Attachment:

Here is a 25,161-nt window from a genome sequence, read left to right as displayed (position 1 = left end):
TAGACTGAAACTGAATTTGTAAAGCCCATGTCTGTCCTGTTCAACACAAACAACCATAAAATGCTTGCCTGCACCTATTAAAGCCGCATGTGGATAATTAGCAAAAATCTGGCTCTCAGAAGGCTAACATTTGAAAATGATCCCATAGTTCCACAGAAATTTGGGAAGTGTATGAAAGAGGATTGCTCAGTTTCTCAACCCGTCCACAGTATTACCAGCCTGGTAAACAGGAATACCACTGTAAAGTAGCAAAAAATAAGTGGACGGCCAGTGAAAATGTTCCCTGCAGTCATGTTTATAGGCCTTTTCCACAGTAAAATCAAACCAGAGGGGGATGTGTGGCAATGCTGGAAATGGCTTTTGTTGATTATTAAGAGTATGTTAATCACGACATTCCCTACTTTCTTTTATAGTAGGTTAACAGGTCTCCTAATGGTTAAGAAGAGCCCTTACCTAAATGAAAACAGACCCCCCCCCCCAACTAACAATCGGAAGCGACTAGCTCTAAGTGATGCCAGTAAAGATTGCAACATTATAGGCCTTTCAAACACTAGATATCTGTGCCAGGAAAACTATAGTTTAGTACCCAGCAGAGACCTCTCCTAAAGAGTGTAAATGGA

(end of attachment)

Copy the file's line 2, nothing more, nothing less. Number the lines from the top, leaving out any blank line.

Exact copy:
TAGACTGAAACTGAATTTGTAAAGCCCATGTCTGTCCTGTTCAACACAAACAACCATAAAATGCTTGCCTGCACCTATTAAAGCCGCATGTGGATAATTAGCAAAAATCTGGCTCTCAGAAGGCTAACATTTGAAAATGATCCCATAGTTCCACAGAAATTTGGGAAGTGTATGAAAGAGGATTGCTCAGTTTCTCAACCCGTCCACAGTATTACCAGCCTGGTAAACAGGAATACCACTGTAAAGTAGCAAAAAATAAGTGGACGGCCAGTGAAAATGTTCCCTGCAGTCATGTTTATAGGCCTTTTCCACAGTAAAATCAAACCAGAGGGGGATGTGTGGCAATGCTGGAAATGGCTTTTGTTGATTATTAAGAGTATGTTAATCACGACATTCCCTACTTTCTTTTATAGTAGGTTAACAGGTCTCCTAATGGTTAAGAAGAGCCCTTACCTAAATGAAAACAGACCCCCCCCCCCAACTAACAATCGGAAGCGACTAGCTCTAAGTGATGCCAGTAAAGATTGCAACATTATAGGCCTTTCAAACACTAGATATCTGTGCCAGGAAAACTATAGTTTAGTACCCAGCAGAGACCTCTCCTAAAGAGTGTAAATGGA